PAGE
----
Public Length once the a function of Relationships Positioning
Public Length once the a function of Relationships Positioning

Results

To assess if values from the STIs and you will promiscuity assume public distance, we held a four banned regression analyses (evaluation Hypothesis 5) for every single relationships direction. Religious and governmental association was in fact inserted inside step 1, and opinions in the STIs and you will promiscuity have been joined for the step 2, that have societal point since the an established changeable.

Lastly, we tried to evaluate if the various relationship orientations differed that have regards to political and you may religious affiliation to choose in the event the instance variables will be managed to have while conducting primary analyses. To accomplish this, cross-tabs (Chi-squared figure) was in fact computed getting political and you may religious affiliation among certain orientations. To end breaking laws getting figuring a cross-case matrix, we recoded religion (step 1 = Agnostic/Atheist; 2 = Christian; step 3 = Other) and you can governmental orientation variables (1 = Democrat; 2 = Republican; step three = Other). Whenever extreme distinctions were discover, i recoded variables into the dummy rules immediately after which extra this type of dummy parameters towards over regression and you can ANOVA analyses since covariate variables, handling on aftereffects of religious association and you can political association. In most cases, the effects having and without controlling getting political and spiritual association was basically really similar and you may did not change in significance- as such, we establish show controlling to own governmental and you will spiritual association. Observe efficiency having and in place of such handle parameters, please look at the performance towards OSF from the:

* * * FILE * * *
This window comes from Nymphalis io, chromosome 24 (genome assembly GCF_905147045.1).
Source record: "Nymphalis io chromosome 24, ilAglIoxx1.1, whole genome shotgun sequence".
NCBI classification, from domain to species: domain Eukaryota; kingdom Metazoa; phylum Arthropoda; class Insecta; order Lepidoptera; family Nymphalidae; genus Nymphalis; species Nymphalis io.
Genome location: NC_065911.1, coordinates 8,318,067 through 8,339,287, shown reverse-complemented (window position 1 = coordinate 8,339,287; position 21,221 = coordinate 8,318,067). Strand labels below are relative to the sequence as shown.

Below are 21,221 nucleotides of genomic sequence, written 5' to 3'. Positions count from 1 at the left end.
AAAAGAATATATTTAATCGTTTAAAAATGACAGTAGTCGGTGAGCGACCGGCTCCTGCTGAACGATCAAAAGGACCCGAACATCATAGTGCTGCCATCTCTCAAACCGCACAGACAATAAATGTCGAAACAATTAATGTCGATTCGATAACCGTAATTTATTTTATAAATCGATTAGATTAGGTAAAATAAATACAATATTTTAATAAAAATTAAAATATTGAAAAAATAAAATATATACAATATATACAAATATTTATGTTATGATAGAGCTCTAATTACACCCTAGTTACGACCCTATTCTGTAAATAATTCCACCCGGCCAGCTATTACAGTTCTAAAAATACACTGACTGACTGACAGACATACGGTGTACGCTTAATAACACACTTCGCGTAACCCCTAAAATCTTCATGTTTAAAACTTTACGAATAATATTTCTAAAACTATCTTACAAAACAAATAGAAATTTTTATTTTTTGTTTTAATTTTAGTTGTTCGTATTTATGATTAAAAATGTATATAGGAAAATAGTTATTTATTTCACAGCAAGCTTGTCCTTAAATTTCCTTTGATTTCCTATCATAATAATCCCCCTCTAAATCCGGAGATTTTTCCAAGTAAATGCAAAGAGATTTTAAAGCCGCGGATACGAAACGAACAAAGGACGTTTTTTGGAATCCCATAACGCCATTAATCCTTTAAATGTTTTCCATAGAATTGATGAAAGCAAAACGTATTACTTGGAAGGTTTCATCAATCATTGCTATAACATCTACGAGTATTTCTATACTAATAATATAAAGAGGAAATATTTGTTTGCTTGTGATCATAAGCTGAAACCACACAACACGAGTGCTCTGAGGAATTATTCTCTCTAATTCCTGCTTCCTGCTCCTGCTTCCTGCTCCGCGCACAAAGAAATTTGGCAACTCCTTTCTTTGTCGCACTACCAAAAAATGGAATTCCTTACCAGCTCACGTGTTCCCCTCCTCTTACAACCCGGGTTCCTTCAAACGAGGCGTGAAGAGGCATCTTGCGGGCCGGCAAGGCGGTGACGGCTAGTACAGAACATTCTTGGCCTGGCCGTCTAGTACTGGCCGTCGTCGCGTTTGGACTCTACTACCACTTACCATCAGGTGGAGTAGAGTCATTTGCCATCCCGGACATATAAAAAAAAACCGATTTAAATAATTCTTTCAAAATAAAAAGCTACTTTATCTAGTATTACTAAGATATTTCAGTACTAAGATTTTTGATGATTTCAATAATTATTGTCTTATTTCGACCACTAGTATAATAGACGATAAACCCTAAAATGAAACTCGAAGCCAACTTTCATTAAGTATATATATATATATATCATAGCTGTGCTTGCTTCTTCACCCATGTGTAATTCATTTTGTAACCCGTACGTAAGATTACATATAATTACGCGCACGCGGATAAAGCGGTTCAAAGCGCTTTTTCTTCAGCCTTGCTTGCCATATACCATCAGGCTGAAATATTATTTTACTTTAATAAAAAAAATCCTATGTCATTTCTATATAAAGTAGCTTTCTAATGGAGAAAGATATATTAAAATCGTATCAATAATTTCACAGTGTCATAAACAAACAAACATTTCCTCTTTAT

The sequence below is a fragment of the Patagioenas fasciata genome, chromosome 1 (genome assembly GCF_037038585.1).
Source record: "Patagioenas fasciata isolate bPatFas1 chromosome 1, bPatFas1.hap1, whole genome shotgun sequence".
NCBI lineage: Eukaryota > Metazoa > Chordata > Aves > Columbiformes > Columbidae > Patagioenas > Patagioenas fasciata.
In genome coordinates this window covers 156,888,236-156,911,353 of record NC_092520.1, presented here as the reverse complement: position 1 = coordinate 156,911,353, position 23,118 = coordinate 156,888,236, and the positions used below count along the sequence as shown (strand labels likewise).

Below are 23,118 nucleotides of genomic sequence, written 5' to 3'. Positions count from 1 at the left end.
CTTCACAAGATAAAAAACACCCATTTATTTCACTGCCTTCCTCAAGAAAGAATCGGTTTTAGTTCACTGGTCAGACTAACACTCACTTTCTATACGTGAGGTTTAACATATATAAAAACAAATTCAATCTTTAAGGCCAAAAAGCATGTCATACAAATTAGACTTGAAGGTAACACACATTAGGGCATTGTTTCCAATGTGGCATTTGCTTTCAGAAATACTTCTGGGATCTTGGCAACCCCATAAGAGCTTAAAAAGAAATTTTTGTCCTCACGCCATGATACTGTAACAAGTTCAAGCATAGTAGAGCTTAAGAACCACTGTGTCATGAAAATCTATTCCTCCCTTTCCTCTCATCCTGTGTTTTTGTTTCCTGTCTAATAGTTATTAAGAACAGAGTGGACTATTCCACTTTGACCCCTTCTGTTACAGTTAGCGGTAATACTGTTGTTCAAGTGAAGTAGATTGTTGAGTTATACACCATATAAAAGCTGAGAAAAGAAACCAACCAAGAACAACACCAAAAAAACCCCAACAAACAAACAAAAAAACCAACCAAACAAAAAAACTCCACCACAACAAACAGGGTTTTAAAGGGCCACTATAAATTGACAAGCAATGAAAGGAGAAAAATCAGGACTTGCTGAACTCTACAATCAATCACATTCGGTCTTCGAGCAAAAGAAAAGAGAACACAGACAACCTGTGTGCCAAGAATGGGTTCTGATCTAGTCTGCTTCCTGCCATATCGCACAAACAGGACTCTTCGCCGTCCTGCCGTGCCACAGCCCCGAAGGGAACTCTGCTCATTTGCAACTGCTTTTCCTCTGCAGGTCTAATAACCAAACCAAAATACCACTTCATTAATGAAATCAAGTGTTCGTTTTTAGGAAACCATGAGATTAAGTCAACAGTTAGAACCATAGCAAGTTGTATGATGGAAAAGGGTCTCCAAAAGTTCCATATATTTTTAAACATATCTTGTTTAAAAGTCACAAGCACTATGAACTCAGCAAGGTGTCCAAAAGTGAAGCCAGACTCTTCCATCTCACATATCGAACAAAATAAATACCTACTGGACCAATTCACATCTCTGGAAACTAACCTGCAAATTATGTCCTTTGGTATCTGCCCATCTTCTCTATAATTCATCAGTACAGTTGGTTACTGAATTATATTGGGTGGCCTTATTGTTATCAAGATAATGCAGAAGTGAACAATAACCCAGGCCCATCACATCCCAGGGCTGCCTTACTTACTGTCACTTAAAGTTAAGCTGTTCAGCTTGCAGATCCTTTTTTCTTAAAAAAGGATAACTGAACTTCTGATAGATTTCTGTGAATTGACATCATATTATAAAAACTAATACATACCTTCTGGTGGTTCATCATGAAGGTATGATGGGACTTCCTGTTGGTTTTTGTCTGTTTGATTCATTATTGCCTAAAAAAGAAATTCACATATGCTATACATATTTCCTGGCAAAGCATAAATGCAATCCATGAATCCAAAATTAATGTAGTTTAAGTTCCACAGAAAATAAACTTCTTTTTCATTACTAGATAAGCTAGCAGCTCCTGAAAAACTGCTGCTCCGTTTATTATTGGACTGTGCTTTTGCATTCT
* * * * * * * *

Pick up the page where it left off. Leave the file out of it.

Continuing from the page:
First Study

Bivariate correlations between social distance, promiscuity, and STI ratings are in Table 2. The social distance ratings and promiscuity ratings were significantly correlated for targets in open (r = 0.13, p = 0.001) and polyamorous (r = 0.22, p < 0.001) relationships. Social distance ratings and promiscuity ratings were not significantly correlated when participants were asked about monogamous relationships (r = 0.07, ns) and swinging relationships (r = 0.08, ns). The social distance ratings and STI ratings were significantly correlated for targets in open (r = 0.19, p < 0.001), polyamorous (r = 0.33, p < 0.001), and swinging (r = 0.27, p < 0.001) relationships. The social distance and STI ratings were not significantly correlated when participants were asked about monogamous relationship (r = 0.07, ns). The correlation between target promiscuity and STI ratings were significant for all four relationship orientations: monogamous (r = 0.52, p < 0.001), open (r = 0.45, p < 0.001), polyamorous (r = 0.59, p < 0.001), and swinging (r = 0.51, p < 0.001).

Chi-squared analyses of religious and political affiliation revealed that political affiliation [? 2 (6) = , p < 0.001] but not religious affiliation (p > .05) differed as a function of relationship orientation. Post hoc tests show that the proportion of individuals who identified as Republican was significantly different (p < 0.05) between monogamous (%) and polyamorous (%) participants.